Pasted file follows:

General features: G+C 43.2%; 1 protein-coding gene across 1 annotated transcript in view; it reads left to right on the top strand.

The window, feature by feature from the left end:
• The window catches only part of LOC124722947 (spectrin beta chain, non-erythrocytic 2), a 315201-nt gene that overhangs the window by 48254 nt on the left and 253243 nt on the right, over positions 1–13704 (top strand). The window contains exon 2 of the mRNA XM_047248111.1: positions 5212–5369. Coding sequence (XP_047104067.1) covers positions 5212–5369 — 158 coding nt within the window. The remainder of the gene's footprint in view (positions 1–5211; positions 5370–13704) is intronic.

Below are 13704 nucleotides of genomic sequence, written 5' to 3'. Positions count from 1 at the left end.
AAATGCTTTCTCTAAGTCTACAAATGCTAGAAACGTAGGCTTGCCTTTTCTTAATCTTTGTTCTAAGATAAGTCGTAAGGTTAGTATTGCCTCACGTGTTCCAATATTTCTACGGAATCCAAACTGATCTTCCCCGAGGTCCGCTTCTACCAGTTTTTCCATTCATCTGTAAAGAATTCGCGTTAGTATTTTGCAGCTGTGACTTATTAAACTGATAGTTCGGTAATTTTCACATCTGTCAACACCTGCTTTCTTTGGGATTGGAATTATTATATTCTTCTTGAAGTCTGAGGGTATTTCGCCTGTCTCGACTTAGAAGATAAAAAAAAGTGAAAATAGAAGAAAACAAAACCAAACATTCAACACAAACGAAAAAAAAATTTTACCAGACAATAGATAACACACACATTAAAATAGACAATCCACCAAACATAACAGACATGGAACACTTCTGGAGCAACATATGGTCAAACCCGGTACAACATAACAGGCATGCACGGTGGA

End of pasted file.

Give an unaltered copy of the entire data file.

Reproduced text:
General features: G+C 43.2%; 1 protein-coding gene across 1 annotated transcript in view; it reads left to right on the top strand.

The window, feature by feature from the left end:
• The window catches only part of LOC124722947 (spectrin beta chain, non-erythrocytic 2), a 315201-nt gene that overhangs the window by 48254 nt on the left and 253243 nt on the right, over positions 1–13704 (top strand). The window contains exon 2 of the mRNA XM_047248111.1: positions 5212–5369. Coding sequence (XP_047104067.1) covers positions 5212–5369 — 158 coding nt within the window. The remainder of the gene's footprint in view (positions 1–5211; positions 5370–13704) is intronic.

Below are 13704 nucleotides of genomic sequence, written 5' to 3'. Positions count from 1 at the left end.
AAATGCTTTCTCTAAGTCTACAAATGCTAGAAACGTAGGCTTGCCTTTTCTTAATCTTTGTTCTAAGATAAGTCGTAAGGTTAGTATTGCCTCACGTGTTCCAATATTTCTACGGAATCCAAACTGATCTTCCCCGAGGTCCGCTTCTACCAGTTTTTCCATTCATCTGTAAAGAATTCGCGTTAGTATTTTGCAGCTGTGACTTATTAAACTGATAGTTCGGTAATTTTCACATCTGTCAACACCTGCTTTCTTTGGGATTGGAATTATTATATTCTTCTTGAAGTCTGAGGGTATTTCGCCTGTCTCGACTTAGAAGATAAAAAAAAGTGAAAATAGAAGAAAACAAAACCAAACATTCAACACAAACGAAAAAAAAATTTTACCAGACAATAGATAACACACACATTAAAATAGACAATCCACCAAACATAACAGACATGGAACACTTCTGGAGCAACATATGGTCAAACCCGGTACAACATAACAGGCATGCACGGTGGA